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After predicting that Bnei Yisrael will turn away from G-d, and consequently be punished and exiled, Moshe Rabbeinu pronounces that they will eventually hit such a low point that they will mend their ways.  After hitting rock bottom, Bnei Yisrael will repent and be returned to the land. Yet, in introducing this turn of events, Moshe adds a word that seems to run counter to his message.  “When all these things befall you, the blessing and the curse that I have set before you, and you take them to heart… and you will return to the Lord your G-d…” (Devarim 30:1-2).  The sense one gets from the broader context is that the catalyst for the repentance is the curse, not the blessing. So why does Moshe sneak in the word blessing, when it seems out of place?

Ktav Sofer, amidst a broader historical analysis of the fate of the Jewish people, suggests that there is a deep psychological insight alluded to in this pasuk.  The impact of the curse is amplified by the fact that Bnei Yisrael previously experienced blessing.  Pain and suffering are intensified when they are preceded by joy and comfort.  Hence, the focus of the pasuk is the curse, but to magnify the blow of the curse, the previous blessing is referenced.  In a more hopeful explanation, Ohr HaChaim suggests that the pasuk is presenting alternative options to spark repentance. The ideal method is to realize during the times of blessing that we can improve our ways.  If we don’t, then the alternative, more aversive option, is to repent after experiencing the curses.

Ohr HaChaim presents another answer, with deep theological implications.  The Mishna (Berachot 9:5) states that a person should make a blessing on the bad, just as he does on the good. Rava explains (Berachot 60b) that even though the content of the blessing for positive occurrences is different than for negative ones, the general mindset while making both types of blessings should be the same, namely, they should be said with contentment.  Ohr HaChaim suggests that when Moshe lumps the blessings and the curses together in the pasuk, he is teaching us that we should view the curses with the same contentment as the blessings.  Malbim adds that the curse is a “gift” just like the blessing, as it functions to bring Bnei Yisrael to repent and create the optimal spiritual life in the Land of Israel.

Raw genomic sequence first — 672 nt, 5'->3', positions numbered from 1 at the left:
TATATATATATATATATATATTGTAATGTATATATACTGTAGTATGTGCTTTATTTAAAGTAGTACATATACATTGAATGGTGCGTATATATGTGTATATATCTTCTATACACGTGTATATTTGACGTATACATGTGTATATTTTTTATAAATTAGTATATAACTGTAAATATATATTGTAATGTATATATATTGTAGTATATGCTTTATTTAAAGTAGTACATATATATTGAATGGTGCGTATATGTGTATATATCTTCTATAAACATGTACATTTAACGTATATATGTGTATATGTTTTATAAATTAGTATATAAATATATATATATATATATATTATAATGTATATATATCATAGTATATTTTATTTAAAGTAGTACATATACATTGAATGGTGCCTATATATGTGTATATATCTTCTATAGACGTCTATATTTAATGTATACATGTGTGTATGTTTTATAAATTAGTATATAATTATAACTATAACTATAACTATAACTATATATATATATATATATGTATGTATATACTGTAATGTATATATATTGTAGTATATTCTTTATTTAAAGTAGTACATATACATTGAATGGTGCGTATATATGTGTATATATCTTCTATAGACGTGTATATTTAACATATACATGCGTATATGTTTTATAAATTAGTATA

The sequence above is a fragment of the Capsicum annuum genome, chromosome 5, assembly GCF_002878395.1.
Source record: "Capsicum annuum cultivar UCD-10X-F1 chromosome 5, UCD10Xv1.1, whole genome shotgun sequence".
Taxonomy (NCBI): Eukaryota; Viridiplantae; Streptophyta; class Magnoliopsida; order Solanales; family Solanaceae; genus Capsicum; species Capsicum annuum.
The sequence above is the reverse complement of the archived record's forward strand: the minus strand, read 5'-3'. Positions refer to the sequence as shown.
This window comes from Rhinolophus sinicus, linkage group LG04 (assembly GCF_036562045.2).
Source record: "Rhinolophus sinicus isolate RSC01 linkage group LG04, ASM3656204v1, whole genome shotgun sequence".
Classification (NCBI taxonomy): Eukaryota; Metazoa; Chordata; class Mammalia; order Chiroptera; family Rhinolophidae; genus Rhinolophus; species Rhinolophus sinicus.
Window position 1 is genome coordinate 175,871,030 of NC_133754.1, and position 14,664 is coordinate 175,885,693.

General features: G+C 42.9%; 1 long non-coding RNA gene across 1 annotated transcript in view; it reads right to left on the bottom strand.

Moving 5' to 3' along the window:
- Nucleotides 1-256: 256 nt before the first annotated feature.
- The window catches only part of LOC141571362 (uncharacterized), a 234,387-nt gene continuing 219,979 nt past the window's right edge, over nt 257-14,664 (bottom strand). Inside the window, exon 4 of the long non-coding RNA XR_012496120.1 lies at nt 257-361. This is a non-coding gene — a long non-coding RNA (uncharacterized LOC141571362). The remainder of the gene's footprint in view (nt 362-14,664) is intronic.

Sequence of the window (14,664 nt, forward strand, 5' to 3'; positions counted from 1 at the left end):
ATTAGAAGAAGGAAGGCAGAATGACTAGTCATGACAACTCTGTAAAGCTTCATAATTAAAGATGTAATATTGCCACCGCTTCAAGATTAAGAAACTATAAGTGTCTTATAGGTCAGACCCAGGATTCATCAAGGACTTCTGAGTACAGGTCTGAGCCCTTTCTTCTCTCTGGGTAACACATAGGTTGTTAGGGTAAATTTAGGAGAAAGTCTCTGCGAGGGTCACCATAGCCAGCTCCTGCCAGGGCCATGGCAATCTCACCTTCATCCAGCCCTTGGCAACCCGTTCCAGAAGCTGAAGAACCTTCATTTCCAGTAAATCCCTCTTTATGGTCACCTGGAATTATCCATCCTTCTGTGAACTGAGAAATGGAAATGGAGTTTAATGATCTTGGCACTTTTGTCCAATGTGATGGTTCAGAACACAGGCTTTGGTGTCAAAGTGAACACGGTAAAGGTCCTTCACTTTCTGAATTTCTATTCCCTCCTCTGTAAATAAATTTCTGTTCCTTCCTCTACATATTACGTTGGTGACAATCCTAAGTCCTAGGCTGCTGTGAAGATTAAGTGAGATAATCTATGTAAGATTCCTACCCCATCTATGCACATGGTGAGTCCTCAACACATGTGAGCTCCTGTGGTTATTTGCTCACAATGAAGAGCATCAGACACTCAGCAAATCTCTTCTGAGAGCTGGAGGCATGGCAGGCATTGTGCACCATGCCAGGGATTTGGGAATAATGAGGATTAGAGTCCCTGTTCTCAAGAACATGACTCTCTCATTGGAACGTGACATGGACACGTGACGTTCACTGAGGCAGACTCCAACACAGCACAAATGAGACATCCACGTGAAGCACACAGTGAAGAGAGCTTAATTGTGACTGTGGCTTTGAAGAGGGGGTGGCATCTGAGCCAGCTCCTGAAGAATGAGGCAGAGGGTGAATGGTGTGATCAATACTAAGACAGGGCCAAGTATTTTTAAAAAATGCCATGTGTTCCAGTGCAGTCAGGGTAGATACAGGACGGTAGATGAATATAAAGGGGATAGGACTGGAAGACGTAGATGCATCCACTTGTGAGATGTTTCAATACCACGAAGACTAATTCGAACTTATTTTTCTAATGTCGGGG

The practical application of this concept can be complicated.  If someone is experiencing intense pain, whether physical or emotional, it is rarely appropriate or helpful for another person to bluntly suggest that the person who is suffering look at the situation as a blessing.   Yet, if a person can work on seeing his or her anguish in a more positive light, whether through his or her own introspection or with the help and support of a close friend or therapist, there can be tremendous spiritual and psychological benefits. In the psychological literature, the concept of experiencing positive effects after traumatic events is often referred to as posttraumatic growth or as benefit finding.  The ability to find benefits within suffering has shown to have positive impacts for people who have survived traumatic events such as cancer, violence, sexual assault, natural disasters, and chronic pain, amongst others.

Internalizing this message can be incredibly difficult and sometimes just as painful and arduous as the actual suffering. Yet, there are important spiritual and psychological benefits to be had if we can see the blessing within a curse. Ideally, we hope to not have to be confronted with such challenges. May we be blessed with a year of positivity, that our greatest test should be to see the blessing within a blessing.  


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